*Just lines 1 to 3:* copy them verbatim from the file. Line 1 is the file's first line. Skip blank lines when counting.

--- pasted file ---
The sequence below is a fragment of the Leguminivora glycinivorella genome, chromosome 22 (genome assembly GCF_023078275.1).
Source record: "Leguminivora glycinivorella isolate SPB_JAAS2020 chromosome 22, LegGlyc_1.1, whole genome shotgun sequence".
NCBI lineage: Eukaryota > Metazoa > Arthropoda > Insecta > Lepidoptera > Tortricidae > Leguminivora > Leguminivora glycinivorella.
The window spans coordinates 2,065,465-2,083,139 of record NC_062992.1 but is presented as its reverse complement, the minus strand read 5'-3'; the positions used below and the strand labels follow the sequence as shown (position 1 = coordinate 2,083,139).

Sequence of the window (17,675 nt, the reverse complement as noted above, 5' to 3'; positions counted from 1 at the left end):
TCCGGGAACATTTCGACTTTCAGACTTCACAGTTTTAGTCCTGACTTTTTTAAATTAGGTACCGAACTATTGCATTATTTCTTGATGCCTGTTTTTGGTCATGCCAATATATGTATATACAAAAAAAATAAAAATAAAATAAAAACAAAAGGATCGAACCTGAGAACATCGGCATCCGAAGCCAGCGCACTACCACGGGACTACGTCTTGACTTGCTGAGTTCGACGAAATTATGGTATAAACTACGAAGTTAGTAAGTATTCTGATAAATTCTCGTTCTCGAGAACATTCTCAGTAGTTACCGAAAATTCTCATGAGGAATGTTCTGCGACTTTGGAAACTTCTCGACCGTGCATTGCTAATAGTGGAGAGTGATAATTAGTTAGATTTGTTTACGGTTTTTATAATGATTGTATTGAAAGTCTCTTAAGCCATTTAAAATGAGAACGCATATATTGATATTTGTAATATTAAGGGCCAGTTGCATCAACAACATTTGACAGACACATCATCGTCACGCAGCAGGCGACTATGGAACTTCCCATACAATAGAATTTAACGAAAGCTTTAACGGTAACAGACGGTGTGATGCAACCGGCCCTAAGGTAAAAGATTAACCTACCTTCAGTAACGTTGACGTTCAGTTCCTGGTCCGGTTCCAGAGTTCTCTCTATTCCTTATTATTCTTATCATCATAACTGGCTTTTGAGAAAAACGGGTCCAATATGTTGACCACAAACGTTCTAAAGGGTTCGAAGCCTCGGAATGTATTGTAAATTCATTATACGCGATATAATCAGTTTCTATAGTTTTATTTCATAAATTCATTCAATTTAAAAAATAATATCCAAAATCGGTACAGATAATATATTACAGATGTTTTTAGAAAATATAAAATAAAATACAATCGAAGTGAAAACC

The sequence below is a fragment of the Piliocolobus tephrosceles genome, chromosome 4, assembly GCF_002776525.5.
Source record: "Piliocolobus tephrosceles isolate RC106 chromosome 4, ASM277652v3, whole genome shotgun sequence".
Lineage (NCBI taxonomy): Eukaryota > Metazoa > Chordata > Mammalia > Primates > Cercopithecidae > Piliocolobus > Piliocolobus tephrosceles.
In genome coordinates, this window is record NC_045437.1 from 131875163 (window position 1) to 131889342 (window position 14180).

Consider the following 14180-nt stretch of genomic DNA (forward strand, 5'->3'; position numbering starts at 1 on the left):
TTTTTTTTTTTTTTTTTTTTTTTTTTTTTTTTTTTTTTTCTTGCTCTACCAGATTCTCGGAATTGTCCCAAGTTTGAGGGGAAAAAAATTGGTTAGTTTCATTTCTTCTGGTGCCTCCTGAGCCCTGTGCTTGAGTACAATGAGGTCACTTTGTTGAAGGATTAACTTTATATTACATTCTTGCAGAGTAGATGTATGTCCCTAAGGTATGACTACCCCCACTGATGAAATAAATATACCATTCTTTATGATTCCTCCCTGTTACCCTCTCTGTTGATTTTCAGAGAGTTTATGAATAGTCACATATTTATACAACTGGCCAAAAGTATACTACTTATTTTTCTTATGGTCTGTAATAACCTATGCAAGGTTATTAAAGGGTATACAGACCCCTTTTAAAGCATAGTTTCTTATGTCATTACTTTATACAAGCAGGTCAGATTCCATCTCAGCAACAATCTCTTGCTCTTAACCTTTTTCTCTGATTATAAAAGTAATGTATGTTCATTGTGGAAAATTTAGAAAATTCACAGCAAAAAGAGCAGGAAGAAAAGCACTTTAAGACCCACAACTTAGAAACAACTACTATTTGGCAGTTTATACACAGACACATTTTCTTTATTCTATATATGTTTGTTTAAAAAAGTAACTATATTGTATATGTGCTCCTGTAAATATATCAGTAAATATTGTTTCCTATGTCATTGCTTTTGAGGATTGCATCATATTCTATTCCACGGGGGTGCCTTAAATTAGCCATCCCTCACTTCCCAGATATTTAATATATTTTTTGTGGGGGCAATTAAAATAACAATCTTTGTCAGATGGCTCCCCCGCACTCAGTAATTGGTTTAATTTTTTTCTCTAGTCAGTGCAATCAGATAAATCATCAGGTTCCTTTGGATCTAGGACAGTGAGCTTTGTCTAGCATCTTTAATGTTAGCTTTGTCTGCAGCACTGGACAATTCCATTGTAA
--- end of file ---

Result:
The sequence below is a fragment of the Leguminivora glycinivorella genome, chromosome 22 (genome assembly GCF_023078275.1).
Source record: "Leguminivora glycinivorella isolate SPB_JAAS2020 chromosome 22, LegGlyc_1.1, whole genome shotgun sequence".
NCBI lineage: Eukaryota > Metazoa > Arthropoda > Insecta > Lepidoptera > Tortricidae > Leguminivora > Leguminivora glycinivorella.